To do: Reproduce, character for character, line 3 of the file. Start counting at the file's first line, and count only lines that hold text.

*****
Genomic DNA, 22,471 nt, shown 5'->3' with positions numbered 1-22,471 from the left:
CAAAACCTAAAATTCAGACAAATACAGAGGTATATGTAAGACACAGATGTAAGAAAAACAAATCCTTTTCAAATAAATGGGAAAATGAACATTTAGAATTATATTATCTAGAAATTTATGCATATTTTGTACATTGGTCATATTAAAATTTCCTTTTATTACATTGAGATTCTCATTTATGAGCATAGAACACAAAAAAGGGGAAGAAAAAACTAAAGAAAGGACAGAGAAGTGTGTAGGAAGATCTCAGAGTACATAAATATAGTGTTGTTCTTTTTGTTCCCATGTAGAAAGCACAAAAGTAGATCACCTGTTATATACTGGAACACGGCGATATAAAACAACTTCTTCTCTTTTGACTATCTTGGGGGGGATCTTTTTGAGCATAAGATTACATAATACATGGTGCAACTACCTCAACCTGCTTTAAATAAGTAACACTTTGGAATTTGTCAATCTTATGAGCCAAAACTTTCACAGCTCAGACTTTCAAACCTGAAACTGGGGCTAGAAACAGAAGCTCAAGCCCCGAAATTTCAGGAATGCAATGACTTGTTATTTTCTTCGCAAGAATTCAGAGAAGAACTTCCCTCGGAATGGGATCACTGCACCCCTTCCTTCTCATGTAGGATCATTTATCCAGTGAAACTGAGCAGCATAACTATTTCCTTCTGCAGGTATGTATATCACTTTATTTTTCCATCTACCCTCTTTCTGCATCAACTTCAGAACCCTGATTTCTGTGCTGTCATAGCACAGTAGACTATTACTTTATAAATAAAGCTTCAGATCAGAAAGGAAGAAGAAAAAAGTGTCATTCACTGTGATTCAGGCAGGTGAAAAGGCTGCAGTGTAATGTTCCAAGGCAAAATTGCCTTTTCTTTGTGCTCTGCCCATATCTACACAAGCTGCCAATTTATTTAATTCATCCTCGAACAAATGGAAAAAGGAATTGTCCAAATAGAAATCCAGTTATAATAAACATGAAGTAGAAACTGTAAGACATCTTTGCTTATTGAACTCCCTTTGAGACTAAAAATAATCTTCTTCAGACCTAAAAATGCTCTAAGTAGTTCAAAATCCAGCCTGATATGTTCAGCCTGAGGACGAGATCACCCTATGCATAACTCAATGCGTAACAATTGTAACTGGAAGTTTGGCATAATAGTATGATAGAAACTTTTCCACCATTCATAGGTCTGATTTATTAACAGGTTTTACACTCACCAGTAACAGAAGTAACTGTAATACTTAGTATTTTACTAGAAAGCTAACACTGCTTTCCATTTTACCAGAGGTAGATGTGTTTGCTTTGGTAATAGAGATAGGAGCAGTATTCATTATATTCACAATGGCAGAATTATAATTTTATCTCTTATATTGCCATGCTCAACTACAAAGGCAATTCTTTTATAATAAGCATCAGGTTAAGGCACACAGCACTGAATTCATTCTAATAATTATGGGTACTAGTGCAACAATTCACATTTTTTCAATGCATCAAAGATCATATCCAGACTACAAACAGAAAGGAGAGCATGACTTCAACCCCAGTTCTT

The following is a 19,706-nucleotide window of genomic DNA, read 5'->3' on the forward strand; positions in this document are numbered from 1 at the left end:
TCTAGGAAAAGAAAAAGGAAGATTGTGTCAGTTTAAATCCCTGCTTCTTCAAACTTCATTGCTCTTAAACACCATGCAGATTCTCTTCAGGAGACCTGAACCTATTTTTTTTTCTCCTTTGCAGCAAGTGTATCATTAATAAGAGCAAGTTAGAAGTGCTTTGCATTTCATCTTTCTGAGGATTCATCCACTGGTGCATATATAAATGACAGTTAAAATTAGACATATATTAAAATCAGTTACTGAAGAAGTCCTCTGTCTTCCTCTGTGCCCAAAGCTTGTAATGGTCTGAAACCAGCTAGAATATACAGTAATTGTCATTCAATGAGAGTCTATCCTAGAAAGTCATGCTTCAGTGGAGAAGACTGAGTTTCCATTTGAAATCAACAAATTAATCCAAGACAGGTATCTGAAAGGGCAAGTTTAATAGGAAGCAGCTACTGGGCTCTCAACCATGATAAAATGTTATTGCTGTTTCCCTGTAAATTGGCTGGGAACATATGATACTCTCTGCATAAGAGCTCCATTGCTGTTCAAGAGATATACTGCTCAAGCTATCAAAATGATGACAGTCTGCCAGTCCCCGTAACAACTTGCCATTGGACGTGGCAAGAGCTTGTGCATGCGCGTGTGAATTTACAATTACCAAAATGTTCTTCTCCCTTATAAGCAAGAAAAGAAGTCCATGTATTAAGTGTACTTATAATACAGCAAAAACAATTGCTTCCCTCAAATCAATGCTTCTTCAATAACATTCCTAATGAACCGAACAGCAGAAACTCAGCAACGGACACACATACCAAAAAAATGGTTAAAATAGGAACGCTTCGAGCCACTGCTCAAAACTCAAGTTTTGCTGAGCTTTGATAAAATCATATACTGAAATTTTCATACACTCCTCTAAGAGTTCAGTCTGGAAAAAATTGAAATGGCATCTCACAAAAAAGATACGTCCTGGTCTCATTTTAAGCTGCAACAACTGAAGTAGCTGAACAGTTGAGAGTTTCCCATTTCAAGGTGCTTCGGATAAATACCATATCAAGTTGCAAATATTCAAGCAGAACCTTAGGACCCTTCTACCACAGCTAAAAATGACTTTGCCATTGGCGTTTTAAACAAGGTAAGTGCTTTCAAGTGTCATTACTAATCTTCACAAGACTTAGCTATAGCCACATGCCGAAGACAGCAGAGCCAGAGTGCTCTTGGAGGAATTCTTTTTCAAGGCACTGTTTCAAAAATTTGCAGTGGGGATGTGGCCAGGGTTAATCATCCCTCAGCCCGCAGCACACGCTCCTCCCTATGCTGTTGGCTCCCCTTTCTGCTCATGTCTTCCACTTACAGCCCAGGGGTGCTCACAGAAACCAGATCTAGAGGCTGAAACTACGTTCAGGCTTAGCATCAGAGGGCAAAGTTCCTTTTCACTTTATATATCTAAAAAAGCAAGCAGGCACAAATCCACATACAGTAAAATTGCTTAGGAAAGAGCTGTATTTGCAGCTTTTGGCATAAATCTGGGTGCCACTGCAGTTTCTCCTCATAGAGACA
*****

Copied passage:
The following is a 19,706-nucleotide window of genomic DNA, read 5'->3' on the forward strand; positions in this document are numbered from 1 at the left end: